Chicago, IL asked in Landlord - Tenant, Military Law and Small Claims for Illinois

Q: Roommate in the military left without paying rent owned and left property in the room. How should we take legal action?

There is a someone who rented with us but blocked our contact after not fully moving out to avoid payment.

This person is in the army but we do not know the base contact. What would be the best way to approach getting

the money back? I'm not sure if going straight to small claims or if there is a process to find and contact their

army command.

The roommate also left several of their things (clothes, bags, furniture) so I believe that should quality for another month they owe as we could not rent the room in that condition. We are the roommates, and our landlord is aware.

This is in Illinois

1 Lawyer Answer
James L. Arrasmith
James L. Arrasmith pro label Lawyers, want to be a Justia Connect Pro too? Learn more ›
  • Landlord Tenant Lawyer
  • Sacramento, CA

A: In Illinois, if a roommate in the military has left without paying rent and left their belongings behind, one of the first steps you can take is to send a formal demand letter for the unpaid rent. This letter should detail the amount owed, the agreement under which it is owed, and a deadline for payment. Make sure to keep a copy for your records. If you have any mutual contacts who might know the base or contact information for your roommate, reaching out to them could be helpful.

If the demand letter does not result in payment, you may consider contacting the nearest military base's legal assistance office to seek guidance. They might be able to provide information on how to contact the servicemember or advise on appropriate next steps. It's important to approach this with sensitivity, as there are specific protections and considerations for servicemembers under the Servicemembers Civil Relief Act (SCRA).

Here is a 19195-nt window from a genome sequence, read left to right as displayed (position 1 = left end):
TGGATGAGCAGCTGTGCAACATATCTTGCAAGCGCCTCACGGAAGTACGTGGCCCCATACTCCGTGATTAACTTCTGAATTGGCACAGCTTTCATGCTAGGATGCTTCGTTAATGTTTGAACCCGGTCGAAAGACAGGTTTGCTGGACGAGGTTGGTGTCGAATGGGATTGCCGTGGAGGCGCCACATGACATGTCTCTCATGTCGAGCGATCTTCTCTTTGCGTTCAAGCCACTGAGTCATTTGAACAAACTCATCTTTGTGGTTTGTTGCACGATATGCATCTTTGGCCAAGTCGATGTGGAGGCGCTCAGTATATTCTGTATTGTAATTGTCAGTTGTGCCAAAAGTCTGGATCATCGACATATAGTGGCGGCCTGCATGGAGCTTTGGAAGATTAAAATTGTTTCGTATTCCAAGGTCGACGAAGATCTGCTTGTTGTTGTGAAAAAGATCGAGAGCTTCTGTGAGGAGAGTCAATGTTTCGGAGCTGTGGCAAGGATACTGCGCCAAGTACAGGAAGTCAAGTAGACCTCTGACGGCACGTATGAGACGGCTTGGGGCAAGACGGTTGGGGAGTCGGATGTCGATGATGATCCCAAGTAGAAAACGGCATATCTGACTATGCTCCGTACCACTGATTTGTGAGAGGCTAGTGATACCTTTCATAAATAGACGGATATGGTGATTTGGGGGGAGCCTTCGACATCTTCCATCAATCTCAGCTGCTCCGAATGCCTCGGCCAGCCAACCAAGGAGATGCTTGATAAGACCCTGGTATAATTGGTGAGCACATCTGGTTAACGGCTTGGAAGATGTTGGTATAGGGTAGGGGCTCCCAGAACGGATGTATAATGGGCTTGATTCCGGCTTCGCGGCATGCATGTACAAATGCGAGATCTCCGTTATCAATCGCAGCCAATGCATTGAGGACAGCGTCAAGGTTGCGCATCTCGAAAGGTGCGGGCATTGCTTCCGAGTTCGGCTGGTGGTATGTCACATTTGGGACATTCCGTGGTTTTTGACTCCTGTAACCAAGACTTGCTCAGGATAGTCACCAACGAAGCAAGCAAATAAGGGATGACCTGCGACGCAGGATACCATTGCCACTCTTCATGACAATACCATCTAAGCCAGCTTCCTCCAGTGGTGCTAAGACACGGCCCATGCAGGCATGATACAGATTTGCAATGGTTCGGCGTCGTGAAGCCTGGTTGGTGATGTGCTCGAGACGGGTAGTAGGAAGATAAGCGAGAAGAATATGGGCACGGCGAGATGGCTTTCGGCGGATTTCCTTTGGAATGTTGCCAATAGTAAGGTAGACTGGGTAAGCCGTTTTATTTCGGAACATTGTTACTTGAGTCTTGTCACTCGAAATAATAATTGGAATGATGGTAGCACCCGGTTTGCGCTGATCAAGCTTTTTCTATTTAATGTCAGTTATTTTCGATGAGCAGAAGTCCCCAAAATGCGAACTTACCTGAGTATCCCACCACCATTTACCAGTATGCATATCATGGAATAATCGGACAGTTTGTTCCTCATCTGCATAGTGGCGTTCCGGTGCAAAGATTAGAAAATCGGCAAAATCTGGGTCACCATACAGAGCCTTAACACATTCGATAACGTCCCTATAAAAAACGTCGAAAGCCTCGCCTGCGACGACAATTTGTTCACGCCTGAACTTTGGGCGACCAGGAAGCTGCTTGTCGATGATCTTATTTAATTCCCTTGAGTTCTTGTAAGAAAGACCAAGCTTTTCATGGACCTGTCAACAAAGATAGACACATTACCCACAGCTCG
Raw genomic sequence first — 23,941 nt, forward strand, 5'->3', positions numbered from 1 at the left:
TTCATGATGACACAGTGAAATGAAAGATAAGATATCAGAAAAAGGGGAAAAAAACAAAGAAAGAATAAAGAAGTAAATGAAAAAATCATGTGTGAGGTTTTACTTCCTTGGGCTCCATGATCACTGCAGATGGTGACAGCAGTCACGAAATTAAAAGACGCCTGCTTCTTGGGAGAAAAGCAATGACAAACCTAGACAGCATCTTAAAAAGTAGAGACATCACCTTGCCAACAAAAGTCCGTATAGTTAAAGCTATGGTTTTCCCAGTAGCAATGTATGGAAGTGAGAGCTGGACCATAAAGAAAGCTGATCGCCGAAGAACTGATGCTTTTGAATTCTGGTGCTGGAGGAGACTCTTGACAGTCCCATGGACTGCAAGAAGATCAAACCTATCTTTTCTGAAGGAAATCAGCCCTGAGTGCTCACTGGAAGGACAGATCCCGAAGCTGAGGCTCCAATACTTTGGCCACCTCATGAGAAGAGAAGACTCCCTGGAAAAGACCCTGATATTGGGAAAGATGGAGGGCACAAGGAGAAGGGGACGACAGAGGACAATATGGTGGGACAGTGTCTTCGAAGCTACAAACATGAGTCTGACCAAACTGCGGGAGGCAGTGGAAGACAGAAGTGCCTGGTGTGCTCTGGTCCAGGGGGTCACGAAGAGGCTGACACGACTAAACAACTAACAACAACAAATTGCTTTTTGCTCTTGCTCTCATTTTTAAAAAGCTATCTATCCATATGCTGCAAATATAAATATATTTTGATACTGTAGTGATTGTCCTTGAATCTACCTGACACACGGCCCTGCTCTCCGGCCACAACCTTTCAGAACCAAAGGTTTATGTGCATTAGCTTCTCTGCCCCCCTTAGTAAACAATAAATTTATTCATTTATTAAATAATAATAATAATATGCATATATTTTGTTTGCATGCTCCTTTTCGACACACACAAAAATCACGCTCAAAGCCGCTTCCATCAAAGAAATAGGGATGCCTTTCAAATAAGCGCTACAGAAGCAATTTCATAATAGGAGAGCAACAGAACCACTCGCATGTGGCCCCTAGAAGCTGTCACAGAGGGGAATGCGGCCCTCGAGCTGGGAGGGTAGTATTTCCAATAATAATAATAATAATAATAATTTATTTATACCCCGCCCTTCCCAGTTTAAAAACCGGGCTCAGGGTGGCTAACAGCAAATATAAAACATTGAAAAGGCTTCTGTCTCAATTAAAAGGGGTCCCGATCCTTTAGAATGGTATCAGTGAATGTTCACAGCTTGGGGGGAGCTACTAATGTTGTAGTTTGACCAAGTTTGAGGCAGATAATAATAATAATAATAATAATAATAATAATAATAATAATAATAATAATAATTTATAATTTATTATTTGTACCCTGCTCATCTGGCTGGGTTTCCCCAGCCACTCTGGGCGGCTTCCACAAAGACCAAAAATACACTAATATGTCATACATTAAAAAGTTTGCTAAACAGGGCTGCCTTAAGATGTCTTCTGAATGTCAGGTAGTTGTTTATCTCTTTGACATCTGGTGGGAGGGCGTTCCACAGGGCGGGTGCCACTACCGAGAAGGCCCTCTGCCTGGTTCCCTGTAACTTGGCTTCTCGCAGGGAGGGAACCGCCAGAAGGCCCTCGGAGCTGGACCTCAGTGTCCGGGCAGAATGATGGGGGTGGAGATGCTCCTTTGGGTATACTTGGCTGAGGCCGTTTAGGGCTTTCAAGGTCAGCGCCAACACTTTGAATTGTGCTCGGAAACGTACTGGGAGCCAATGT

Should these steps not lead to a resolution, filing a claim in small claims court could be your next option. The left belongings can indeed argue for additional rent owed if they prevented you from renting the room to someone else. Before proceeding with legal action, it might be wise to consult with a legal professional to understand your rights and the best course of action. Remember, documentation of all attempts to resolve the issue and any agreements or communications with the roommate will be crucial in any legal proceeding.

Justia Ask a Lawyer is a forum for consumers to get answers to basic legal questions. Any information sent through Justia Ask a Lawyer is not secure and is done so on a non-confidential basis only.

The use of this website to ask questions or receive answers does not create an attorney–client relationship between you and Justia, or between you and any attorney who receives your information or responds to your questions, nor is it intended to create such a relationship. Additionally, no responses on this forum constitute legal advice, which must be tailored to the specific circumstances of each case. You should not act upon information provided in Justia Ask a Lawyer without seeking professional counsel from an attorney admitted or authorized to practice in your jurisdiction. Justia assumes no responsibility to any person who relies on information contained on or received through this site and disclaims all liability in respect to such information.

Justia cannot guarantee that the information on this website (including any legal information provided by an attorney through this service) is accurate, complete, or up-to-date. While we intend to make every attempt to keep the information on this site current, the owners of and contributors to this site make no claims, promises or guarantees about the accuracy, completeness or adequacy of the information contained in or linked to from this site.